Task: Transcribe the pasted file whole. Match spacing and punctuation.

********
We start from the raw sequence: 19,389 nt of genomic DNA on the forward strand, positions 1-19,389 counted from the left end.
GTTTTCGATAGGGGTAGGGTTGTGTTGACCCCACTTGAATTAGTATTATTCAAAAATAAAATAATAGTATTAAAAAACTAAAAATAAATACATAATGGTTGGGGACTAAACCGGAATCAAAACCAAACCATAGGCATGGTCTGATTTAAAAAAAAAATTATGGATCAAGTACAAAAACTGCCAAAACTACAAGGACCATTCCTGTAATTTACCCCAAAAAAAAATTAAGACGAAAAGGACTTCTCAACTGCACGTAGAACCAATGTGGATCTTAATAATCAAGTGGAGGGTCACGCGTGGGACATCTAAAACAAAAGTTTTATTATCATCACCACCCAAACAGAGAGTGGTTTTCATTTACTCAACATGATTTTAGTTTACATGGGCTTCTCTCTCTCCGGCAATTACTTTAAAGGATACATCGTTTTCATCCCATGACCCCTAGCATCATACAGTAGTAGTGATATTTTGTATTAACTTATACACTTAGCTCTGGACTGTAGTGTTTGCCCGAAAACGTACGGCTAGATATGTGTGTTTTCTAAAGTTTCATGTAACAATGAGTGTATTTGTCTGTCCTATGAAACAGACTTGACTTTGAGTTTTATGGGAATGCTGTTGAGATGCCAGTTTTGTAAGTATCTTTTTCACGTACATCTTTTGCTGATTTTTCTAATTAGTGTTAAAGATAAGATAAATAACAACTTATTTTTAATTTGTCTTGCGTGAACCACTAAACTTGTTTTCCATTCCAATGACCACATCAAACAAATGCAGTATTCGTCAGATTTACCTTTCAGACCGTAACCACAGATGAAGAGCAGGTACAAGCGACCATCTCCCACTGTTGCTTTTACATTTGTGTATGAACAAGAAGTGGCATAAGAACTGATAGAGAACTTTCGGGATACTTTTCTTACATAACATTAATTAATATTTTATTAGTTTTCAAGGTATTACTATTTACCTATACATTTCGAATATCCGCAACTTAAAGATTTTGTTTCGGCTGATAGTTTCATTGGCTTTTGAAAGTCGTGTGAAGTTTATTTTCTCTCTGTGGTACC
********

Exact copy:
We start from the raw sequence: 19,389 nt of genomic DNA on the forward strand, positions 1-19,389 counted from the left end.
GTTTTCGATAGGGGTAGGGTTGTGTTGACCCCACTTGAATTAGTATTATTCAAAAATAAAATAATAGTATTAAAAAACTAAAAATAAATACATAATGGTTGGGGACTAAACCGGAATCAAAACCAAACCATAGGCATGGTCTGATTTAAAAAAAAAATTATGGATCAAGTACAAAAACTGCCAAAACTACAAGGACCATTCCTGTAATTTACCCCAAAAAAAAATTAAGACGAAAAGGACTTCTCAACTGCACGTAGAACCAATGTGGATCTTAATAATCAAGTGGAGGGTCACGCGTGGGACATCTAAAACAAAAGTTTTATTATCATCACCACCCAAACAGAGAGTGGTTTTCATTTACTCAACATGATTTTAGTTTACATGGGCTTCTCTCTCTCCGGCAATTACTTTAAAGGATACATCGTTTTCATCCCATGACCCCTAGCATCATACAGTAGTAGTGATATTTTGTATTAACTTATACACTTAGCTCTGGACTGTAGTGTTTGCCCGAAAACGTACGGCTAGATATGTGTGTTTTCTAAAGTTTCATGTAACAATGAGTGTATTTGTCTGTCCTATGAAACAGACTTGACTTTGAGTTTTATGGGAATGCTGTTGAGATGCCAGTTTTGTAAGTATCTTTTTCACGTACATCTTTTGCTGATTTTTCTAATTAGTGTTAAAGATAAGATAAATAACAACTTATTTTTAATTTGTCTTGCGTGAACCACTAAACTTGTTTTCCATTCCAATGACCACATCAAACAAATGCAGTATTCGTCAGATTTACCTTTCAGACCGTAACCACAGATGAAGAGCAGGTACAAGCGACCATCTCCCACTGTTGCTTTTACATTTGTGTATGAACAAGAAGTGGCATAAGAACTGATAGAGAACTTTCGGGATACTTTTCTTACATAACATTAATTAATATTTTATTAGTTTTCAAGGTATTACTATTTACCTATACATTTCGAATATCCGCAACTTAAAGATTTTGTTTCGGCTGATAGTTTCATTGGCTTTTGAAAGTCGTGTGAAGTTTATTTTCTCTCTGTGGTACC